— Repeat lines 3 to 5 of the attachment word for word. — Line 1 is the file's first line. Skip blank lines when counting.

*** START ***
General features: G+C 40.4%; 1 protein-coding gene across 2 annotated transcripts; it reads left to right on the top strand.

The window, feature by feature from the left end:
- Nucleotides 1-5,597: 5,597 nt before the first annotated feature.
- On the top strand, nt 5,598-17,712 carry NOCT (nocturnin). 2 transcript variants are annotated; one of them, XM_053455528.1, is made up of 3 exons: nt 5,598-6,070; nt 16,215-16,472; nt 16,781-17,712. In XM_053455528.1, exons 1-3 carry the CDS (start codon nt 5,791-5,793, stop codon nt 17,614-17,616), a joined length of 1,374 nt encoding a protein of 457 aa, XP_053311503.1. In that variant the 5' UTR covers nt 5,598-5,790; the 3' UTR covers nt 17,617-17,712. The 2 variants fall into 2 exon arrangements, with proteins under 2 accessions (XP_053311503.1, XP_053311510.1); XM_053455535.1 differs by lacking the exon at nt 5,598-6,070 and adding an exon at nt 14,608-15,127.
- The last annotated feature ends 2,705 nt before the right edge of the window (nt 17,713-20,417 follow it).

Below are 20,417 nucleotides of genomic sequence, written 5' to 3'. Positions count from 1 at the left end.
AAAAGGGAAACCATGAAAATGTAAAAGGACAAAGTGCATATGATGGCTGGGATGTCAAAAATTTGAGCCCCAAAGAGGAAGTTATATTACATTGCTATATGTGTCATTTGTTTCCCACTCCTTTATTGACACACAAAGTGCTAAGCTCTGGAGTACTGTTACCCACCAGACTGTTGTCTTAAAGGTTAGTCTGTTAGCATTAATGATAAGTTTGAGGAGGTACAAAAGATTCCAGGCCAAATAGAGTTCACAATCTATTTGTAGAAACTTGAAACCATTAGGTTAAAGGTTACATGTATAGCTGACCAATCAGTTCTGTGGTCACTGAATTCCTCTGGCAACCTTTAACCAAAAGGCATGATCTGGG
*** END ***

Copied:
- Nucleotides 1-5,597: 5,597 nt before the first annotated feature.
- On the top strand, nt 5,598-17,712 carry NOCT (nocturnin). 2 transcript variants are annotated; one of them, XM_053455528.1, is made up of 3 exons: nt 5,598-6,070; nt 16,215-16,472; nt 16,781-17,712. In XM_053455528.1, exons 1-3 carry the CDS (start codon nt 5,791-5,793, stop codon nt 17,614-17,616), a joined length of 1,374 nt encoding a protein of 457 aa, XP_053311503.1. In that variant the 5' UTR covers nt 5,598-5,790; the 3' UTR covers nt 17,617-17,712. The 2 variants fall into 2 exon arrangements, with proteins under 2 accessions (XP_053311503.1, XP_053311510.1); XM_053455535.1 differs by lacking the exon at nt 5,598-6,070 and adding an exon at nt 14,608-15,127.
- The last annotated feature ends 2,705 nt before the right edge of the window (nt 17,713-20,417 follow it).